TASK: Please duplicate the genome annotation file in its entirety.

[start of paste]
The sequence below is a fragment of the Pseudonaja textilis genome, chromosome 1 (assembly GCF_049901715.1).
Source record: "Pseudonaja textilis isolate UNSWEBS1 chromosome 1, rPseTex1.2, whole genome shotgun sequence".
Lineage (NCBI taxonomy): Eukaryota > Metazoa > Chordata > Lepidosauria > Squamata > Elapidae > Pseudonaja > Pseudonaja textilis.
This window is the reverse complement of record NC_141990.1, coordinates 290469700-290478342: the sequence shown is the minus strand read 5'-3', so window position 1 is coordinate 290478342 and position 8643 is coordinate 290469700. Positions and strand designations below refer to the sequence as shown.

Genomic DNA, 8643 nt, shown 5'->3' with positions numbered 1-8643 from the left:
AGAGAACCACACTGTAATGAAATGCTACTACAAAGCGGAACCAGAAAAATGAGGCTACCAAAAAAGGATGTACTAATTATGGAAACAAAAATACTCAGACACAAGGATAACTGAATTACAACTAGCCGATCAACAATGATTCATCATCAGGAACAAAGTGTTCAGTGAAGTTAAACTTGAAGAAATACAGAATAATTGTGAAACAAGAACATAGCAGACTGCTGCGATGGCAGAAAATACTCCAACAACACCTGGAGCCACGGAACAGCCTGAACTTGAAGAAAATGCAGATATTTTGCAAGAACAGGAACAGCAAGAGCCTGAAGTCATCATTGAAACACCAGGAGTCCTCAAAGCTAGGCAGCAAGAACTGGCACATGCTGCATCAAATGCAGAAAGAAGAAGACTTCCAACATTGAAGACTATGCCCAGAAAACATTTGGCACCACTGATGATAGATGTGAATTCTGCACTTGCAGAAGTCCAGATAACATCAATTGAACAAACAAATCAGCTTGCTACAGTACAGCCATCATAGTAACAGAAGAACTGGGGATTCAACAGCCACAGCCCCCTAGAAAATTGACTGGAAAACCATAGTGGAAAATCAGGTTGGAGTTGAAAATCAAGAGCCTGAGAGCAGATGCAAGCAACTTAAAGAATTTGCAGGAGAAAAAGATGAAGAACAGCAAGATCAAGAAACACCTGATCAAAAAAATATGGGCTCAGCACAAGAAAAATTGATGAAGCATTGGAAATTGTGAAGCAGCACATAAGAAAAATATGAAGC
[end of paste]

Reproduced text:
The sequence below is a fragment of the Pseudonaja textilis genome, chromosome 1 (assembly GCF_049901715.1).
Source record: "Pseudonaja textilis isolate UNSWEBS1 chromosome 1, rPseTex1.2, whole genome shotgun sequence".
Lineage (NCBI taxonomy): Eukaryota > Metazoa > Chordata > Lepidosauria > Squamata > Elapidae > Pseudonaja > Pseudonaja textilis.
This window is the reverse complement of record NC_141990.1, coordinates 290469700-290478342: the sequence shown is the minus strand read 5'-3', so window position 1 is coordinate 290478342 and position 8643 is coordinate 290469700. Positions and strand designations below refer to the sequence as shown.

Genomic DNA, 8643 nt, shown 5'->3' with positions numbered 1-8643 from the left:
AGAGAACCACACTGTAATGAAATGCTACTACAAAGCGGAACCAGAAAAATGAGGCTACCAAAAAAGGATGTACTAATTATGGAAACAAAAATACTCAGACACAAGGATAACTGAATTACAACTAGCCGATCAACAATGATTCATCATCAGGAACAAAGTGTTCAGTGAAGTTAAACTTGAAGAAATACAGAATAATTGTGAAACAAGAACATAGCAGACTGCTGCGATGGCAGAAAATACTCCAACAACACCTGGAGCCACGGAACAGCCTGAACTTGAAGAAAATGCAGATATTTTGCAAGAACAGGAACAGCAAGAGCCTGAAGTCATCATTGAAACACCAGGAGTCCTCAAAGCTAGGCAGCAAGAACTGGCACATGCTGCATCAAATGCAGAAAGAAGAAGACTTCCAACATTGAAGACTATGCCCAGAAAACATTTGGCACCACTGATGATAGATGTGAATTCTGCACTTGCAGAAGTCCAGATAACATCAATTGAACAAACAAATCAGCTTGCTACAGTACAGCCATCATAGTAACAGAAGAACTGGGGATTCAACAGCCACAGCCCCCTAGAAAATTGACTGGAAAACCATAGTGGAAAATCAGGTTGGAGTTGAAAATCAAGAGCCTGAGAGCAGATGCAAGCAACTTAAAGAATTTGCAGGAGAAAAAGATGAAGAACAGCAAGATCAAGAAACACCTGATCAAAAAAATATGGGCTCAGCACAAGAAAAATTGATGAAGCATTGGAAATTGTGAAGCAGCACATAAGAAAAATATGAAGC